Metastatic disease constitutes the vast majority of deaths associated with breast cancer, and therefore the ability of cancer cells to invade through the extracellular matrix and metastasize to distant locations represents a critical juncture in the pathogenicity of a tumor. Secretion of pro-invasive and pro-metastatic proteins is an important mechanism by which cancer cells signal to each other and with their surroundings to facilitate this behavior. Therefore, understanding the biology underlying cancer cell secretion is of great interest to the scientific and clinical cancer communities. Classically, secreted proteins containing a signal peptide are targeted to the endoplasmic reticulum (ER)-to-Golgi route for proper folding and packaging. However, both normal and cancer cells can also actively secrete proteins including pro-invasive factors through unconventional pathways that bypass the ER-to-Golgi route. Elucidating the molecular mechanisms behind the unconventional secretion of these and other as of yet unknown pro-invasive proteins has long-term implications for improved diagnosis, disease monitoring, and targeted therapy in cancer. Mounting genetic evidence indicates that a Golgi-associated protein called GRASP55 plays a critical role in unconventional secretion. However, the mechanism underlying GRASP55-dependent unconventional secretion and the biological significance of this pathway are largely unknown. To address these questions, the specific aims of this project are to 1) Determine the role of the ER-Golgi interface in GRASP55-dependent unconventional secretion and 2) Determine whether GRASP55 promotes non-cell autonomous invasive phenotypes of breast cancer cells in vitro. This project will utilize a combination of methods including mass spectrometry, secreted luciferase reporter assays, genetic manipulation of model and cancer cell lines, immunofluorescence microscopy, and in vitro cancer cell migration and invasion assays. Successful completion of this project will clarify the mechanisms underlying unconventional secretion, a basic cellular process, and elucidate its functional significance in cancer biology.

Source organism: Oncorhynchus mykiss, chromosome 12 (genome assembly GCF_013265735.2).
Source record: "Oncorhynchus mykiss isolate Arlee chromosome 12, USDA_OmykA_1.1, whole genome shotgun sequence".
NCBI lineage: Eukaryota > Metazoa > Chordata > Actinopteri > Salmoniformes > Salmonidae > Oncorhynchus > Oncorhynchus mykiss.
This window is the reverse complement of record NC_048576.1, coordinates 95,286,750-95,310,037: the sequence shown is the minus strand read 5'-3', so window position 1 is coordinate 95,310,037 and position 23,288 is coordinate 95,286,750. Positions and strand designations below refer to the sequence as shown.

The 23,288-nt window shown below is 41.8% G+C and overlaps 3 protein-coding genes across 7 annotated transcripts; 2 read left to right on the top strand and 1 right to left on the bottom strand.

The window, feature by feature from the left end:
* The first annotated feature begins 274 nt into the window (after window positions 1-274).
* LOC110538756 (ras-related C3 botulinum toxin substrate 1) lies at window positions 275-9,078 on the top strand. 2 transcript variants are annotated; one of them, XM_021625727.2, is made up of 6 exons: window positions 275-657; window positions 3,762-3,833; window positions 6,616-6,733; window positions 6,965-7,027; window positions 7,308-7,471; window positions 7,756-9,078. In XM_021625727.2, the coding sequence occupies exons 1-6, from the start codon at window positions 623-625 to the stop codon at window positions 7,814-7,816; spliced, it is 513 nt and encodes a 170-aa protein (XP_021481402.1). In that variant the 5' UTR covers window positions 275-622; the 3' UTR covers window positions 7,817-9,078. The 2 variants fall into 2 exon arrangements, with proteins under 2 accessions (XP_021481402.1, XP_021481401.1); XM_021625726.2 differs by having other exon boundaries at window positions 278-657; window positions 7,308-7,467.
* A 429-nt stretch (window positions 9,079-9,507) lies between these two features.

Public Health Relevance

Protein secretion is a critical pathway underlying clinically aggressive cancer, and understanding this process may lead to improved tools for detecting, monitoring, and treating cancer. In this project we will study the role of a protein called GRASP55 in protein secretion and investigate how it works both in normal cells and in cancer cells.

National Institute of Health (NIH)
National Cancer Institute (NCI)
Individual Predoctoral NRSA for M.D./Ph.D. Fellowships (ADAMHA) (F30)
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Special Emphasis Panel (ZRG1)
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Damico, Mark W
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University of California San Francisco
Schools of Medicine
San Francisco
United States
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